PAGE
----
Housing: Availability and Affordability - Motion to Take Note

Part of the debate – in the House of Lords at 12:52 pm on 12th October 2017.

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Photo of Baroness Jones of Moulsecoomb Baroness Jones of Moulsecoomb Green 12:52 pm, 12th October 2017

My Lords, it is a little daunting to follow the noble Lord, Lord Cashman, after such a passionate speech, which I wholeheartedly agreed with. I was also born in a council house; I live now in a council flat, albeit privately owned, and I love the sense of community and security that living on a council estate can offer. I also thank the noble Lord, Lord Smith, for bringing this debate to the House. It is a crucial time: the situation is worsening daily and we need dramatic action.

I want to make three specific points on what is obviously a huge topic—I should like to speak for much longer than six minutes. I have three specific questions to which I would appreciate an answer. My first question is about an issue which the noble Lord, Lord Smith, referred to: land banking by developers and builders, which often delays the supply of housing and makes it more expensive when it does come on stream. Have the Government thought about land value taxation, which is a very simple method that will make everything much better. It would remove the incentive for land banking and holding back on building houses.

My second question is about the demolition of estates. It seems to be happening quite a lot—I have seen council estates demolished against the wishes of the residents themselves. It is absolutely wrong to do that, if residents like the place they are living in. What happens is that estates are demolished and less affordable, social housing is then brought in—and some of the housing is sold off privately and very expensively. I understand why councils do it; they have been kept short of money by this Government. But if you demolish estates against the will of residents, you are not listening to people who understand how that development works. That is extremely damaging.

My third point is about community housing. It has been said already that more housing could be built, but sometimes nimbys are blocking it—but in fact many communities are stepping up and providing more affordable homes through community-led housing. Such groups have already built 800 homes in recent years, many in areas of outstanding natural beauty, having won support for more homes than the local council thought likely or even possible. In the spring of 2016, the Government announced the community housing fund, designed to help community-led groups build affordable homes. It could help them to build a further 12,000 homes over five years. The first year’s money went directly to councils, but the Government have still not released any funding for this financial year, more than halfway through the year. When I asked the Government in July when the money would be released I was told, “In due course”. The appropriate time would have been in March, after the sector submitted a detailed proposal to the Government. The longer it waits, the more projects get stuck in limbo and the fewer homes acceptable to local communities can be built. A decision from the Government on the community housing fund is long overdue. When will it happen?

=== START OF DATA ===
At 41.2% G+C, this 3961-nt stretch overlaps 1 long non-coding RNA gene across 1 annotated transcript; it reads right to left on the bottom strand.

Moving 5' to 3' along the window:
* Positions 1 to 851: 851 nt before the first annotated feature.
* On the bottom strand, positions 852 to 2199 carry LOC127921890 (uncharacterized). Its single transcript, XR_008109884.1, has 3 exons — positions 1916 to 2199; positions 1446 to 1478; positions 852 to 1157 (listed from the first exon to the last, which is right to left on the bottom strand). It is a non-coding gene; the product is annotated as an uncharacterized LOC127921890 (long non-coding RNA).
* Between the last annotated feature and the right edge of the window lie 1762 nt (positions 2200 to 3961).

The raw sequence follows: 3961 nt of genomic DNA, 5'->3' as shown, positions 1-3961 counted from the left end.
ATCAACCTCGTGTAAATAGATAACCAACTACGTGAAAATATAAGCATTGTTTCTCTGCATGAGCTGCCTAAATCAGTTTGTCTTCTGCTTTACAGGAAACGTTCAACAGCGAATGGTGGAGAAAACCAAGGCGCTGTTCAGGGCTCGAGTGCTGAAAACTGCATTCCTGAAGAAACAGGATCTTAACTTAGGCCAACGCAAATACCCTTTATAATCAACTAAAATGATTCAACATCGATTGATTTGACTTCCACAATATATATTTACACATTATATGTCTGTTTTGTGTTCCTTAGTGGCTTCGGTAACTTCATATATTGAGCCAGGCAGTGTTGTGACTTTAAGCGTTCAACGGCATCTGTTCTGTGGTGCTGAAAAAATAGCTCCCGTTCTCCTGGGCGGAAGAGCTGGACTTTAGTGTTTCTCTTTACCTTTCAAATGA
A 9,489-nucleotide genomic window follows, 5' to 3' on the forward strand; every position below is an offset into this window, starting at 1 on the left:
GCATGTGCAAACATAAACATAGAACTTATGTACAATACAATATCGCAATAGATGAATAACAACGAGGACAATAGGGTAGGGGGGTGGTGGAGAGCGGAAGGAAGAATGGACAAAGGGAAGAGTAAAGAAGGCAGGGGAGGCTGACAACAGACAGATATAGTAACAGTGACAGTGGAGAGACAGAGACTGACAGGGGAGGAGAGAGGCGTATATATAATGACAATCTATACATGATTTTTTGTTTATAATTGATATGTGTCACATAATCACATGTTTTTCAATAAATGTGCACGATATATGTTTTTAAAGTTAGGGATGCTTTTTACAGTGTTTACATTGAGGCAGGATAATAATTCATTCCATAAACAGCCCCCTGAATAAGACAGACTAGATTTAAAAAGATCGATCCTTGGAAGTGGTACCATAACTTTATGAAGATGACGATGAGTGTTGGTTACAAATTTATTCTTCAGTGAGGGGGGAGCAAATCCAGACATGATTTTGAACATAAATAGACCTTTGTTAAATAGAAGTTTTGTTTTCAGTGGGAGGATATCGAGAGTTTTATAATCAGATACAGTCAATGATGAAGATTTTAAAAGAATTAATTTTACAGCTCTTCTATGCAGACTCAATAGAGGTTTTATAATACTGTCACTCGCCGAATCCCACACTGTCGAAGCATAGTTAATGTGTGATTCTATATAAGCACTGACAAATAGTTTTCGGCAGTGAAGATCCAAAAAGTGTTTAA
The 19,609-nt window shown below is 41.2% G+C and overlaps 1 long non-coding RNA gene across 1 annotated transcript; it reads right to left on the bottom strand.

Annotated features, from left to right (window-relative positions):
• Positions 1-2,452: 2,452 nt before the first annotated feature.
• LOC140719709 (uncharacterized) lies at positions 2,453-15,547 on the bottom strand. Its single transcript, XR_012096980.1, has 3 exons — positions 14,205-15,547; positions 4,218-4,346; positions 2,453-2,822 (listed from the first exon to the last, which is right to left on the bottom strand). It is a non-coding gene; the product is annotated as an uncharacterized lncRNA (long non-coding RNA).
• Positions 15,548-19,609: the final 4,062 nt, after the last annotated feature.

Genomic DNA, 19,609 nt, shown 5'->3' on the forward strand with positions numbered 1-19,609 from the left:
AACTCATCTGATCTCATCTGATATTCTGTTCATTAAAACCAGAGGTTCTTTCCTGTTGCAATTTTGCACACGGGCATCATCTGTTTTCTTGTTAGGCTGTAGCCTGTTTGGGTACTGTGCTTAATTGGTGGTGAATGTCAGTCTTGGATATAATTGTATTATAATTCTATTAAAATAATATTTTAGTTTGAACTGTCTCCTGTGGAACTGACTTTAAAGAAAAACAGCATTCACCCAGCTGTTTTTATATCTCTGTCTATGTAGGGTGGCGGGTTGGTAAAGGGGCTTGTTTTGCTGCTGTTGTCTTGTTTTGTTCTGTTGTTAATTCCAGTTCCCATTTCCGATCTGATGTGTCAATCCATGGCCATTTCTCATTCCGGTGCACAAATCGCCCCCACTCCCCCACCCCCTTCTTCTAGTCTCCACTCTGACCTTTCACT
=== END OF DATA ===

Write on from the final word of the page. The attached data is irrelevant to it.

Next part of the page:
As I have a little more time, I shall react to some of the things that I have heard. The noble Baroness, Lady Young, mentioned the garden villages, which are so revolting. I would add Poundbury to that mix—it is a truly vile development, and how he got away with it I have absolutely no idea.

I take the point about undistinguished green belt, but it may be quite valuable for biodiversity. One person sees brambles and another sees habitat for all sorts of birds, insects and mammals. So we have to be very careful. There is even an issue about building on brownfield sites, which can be incredibly biodiverse. Every single site should be assessed properly before anything is built, and green belt should be the last option, simply because it is part of our heritage and incredibly valuable for us to breathe and relax in.

The clean growth plan was released today, which offers all sorts of opportunities for not only reducing our carbon burden but making life better for people on very limited incomes. One issue that I would very much like to see included is energy storage solutions in the home. Greens often talk about things for 10, 15 or even 20 years before they get picked up by the majority of other parties, so I would like to say, “Please put this on your radar”. Home energy storage solutions would be an incredible way in which to reduce people’s expenditure on energy and take pressure off the national grid.